Photo Credit: Robert Voets/CBS via The New York Times

Photo Credit: Robert Voets/CBS via The New York Times

I nearly cried when a friend told me that Cash Cab, one of my favorite TV shows, wasn’t entirely real. If you’re not familiar, Cash Cab was a show where New Yorkers hailed a taxi, only the inside of the taxi was actually the set of a game show. Ben Bailey, the cab driver and host, would ask them trivia questions as he drove them to their destination, and if they got three questions wrong, they were kicked out of the cab on the spot. It was genius! But half the fun was that the audience thought these people had no idea this was about to happen, and I loved watching that pivotal moment when it’s revealed to the unsuspecting passengers that they didn’t hail just any old cab. In reality, some of the contestants were pre-screened—they knew they were going on a game show, they just didn’t know that the cab taking them to the game show WAS the game show. It’s possible that they were still surprised, but it takes a little of the shine off, you know? And it was especially emotional for me, I’m a legitimate game-show addict.

I think I was five or six when I discovered game shows—probably while flipping through TV channels with my mom and my sister—and I can’t remember any gradual process toward getting hooked, so it must have been immediate. After that, I began every summer weekday with The Price Is Right and fantasized about one day hearing those five magical words: “Gabiiiii Gregggg, come on dowwwwn!” I daydreamed about making a funny T-shirt, kissing Bob Barker on the cheek, and getting the once in a lifetime chance to guess the prices of laundry detergent and peanut butter. The prize possibilities were endless—a bedroom set! A sailboat! A neeeewwwwwwwww car! There was something special about seeing everyday people’s lives change right in front of my eyes. It didn’t stop with The Price is Right, either—I watched Family Feud, Wheel of Fortune, Jeopardy, and Supermarket Sweep. Then came the Nickelodeon game shows, like Legends of the Hidden Temple and Figure It Out. I couldn’t get enough! So when I discovered one summer that there was AN ENTIRE CABLE NETWORK DEDICATED TO GAME SHOWS, I just about died.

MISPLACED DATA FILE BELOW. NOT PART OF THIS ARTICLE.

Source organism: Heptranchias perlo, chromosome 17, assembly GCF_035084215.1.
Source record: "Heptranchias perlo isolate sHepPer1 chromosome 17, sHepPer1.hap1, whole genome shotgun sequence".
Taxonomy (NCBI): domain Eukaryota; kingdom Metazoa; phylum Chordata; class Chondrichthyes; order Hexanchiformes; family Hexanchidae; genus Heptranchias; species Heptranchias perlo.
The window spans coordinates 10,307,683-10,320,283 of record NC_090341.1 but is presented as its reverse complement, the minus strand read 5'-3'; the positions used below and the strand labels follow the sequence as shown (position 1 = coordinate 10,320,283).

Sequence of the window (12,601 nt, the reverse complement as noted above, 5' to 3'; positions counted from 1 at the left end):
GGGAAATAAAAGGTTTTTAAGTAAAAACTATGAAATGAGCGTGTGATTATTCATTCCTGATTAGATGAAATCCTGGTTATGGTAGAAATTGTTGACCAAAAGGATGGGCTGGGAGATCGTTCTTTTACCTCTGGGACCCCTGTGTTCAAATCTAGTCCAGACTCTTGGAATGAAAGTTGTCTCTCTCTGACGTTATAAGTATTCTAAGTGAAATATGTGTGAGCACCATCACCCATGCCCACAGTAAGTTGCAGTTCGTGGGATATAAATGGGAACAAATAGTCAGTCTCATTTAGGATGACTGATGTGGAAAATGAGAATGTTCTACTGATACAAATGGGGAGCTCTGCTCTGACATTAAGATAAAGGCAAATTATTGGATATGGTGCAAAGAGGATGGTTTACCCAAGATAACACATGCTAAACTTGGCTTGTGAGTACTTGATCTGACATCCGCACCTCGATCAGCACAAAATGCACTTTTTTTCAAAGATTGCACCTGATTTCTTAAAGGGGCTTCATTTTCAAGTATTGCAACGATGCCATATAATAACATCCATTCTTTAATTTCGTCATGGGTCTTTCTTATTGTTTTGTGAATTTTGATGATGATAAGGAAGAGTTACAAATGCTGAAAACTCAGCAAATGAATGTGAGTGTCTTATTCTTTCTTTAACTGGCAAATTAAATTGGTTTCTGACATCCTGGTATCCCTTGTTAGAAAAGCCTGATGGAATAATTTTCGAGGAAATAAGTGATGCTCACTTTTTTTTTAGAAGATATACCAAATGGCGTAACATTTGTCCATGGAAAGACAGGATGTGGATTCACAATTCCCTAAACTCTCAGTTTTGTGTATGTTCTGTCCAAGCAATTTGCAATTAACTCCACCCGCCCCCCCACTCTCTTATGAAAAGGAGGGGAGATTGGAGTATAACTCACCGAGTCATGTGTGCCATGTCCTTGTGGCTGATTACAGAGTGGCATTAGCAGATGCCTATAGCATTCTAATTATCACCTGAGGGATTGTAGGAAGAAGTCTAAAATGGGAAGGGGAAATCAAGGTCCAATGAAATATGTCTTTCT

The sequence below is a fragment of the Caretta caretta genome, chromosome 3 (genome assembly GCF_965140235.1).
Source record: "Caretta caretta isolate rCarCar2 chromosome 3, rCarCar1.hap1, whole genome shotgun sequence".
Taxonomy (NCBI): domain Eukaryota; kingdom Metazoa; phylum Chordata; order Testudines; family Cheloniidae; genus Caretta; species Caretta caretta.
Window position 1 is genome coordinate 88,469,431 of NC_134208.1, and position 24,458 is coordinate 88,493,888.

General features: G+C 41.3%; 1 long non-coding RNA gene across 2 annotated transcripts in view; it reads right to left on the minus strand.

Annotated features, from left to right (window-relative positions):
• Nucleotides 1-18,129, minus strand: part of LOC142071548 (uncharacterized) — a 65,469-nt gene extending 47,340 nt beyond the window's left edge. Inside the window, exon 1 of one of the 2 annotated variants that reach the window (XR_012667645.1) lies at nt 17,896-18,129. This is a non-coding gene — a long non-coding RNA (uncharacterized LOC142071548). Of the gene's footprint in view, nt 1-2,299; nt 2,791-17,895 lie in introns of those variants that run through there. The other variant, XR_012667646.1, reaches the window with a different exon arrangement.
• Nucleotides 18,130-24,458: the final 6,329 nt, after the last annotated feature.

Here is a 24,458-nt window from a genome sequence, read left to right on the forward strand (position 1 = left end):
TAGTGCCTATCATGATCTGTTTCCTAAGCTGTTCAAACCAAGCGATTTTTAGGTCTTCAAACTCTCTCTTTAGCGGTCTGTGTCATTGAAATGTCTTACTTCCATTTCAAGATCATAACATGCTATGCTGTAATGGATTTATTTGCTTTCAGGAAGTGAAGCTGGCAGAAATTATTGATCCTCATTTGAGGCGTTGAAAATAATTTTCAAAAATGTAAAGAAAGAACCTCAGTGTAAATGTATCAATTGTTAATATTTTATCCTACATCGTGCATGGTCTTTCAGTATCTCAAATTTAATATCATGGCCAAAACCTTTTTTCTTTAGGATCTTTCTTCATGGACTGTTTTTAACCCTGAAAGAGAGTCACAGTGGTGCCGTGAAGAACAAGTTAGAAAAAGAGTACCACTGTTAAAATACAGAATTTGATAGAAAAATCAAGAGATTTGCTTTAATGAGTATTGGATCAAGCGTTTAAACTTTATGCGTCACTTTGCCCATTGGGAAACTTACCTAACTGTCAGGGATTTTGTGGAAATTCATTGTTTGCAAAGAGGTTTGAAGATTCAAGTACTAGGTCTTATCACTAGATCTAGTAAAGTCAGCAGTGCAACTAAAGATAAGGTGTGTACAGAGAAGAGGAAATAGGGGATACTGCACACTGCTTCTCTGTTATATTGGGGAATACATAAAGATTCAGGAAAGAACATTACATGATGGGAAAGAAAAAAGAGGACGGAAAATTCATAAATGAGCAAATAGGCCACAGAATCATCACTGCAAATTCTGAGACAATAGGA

I hit the jackpot. There were so many game shows out there that I’d never even heard about! I had so much to catch up on! I spent hours at night watching GSN, often until 3am or 4am. They not only had current shows, but also played classics that I never knew existed, and they were even better. Apparently game shows were a huge deal back in the day—they became a television fixture by the 1950s, and many saw continued success through the ’60s and ’70s. I loved watching shows from this time period—the old sets and Hollywood glamour had me totally enthralled. They also had the best show concepts and were way more fun to watch than most game shows today. Since I consider myself a connoisseur of sorts, I thought I’d make a list of my Top 5 Favorite Game Shows Ever to help guide you through your post-midnight viewing.

You guys might know Password because it’s such a classic—it’s been remade a bunch of times, and Jimmy Fallon often plays with his guests. Two celebrities are on separate teams and paired with a guest, and each contestant tries to describe a secret word to their partner by using only a one-word clue. If they get it wrong, the same word is passed to the other team. Repeat. It’s so simple, yet so entertaining. I remember taping pieces of paper to the bottom of the screen and forcing my family to plug their ears while the announcer said the password so we could all play along. This clip from the original show features Lucille Ball, her second husband Gary Morton, and her kids, Lucie and Desi Arnaz, Jr. trying to make the best of it!

Match Game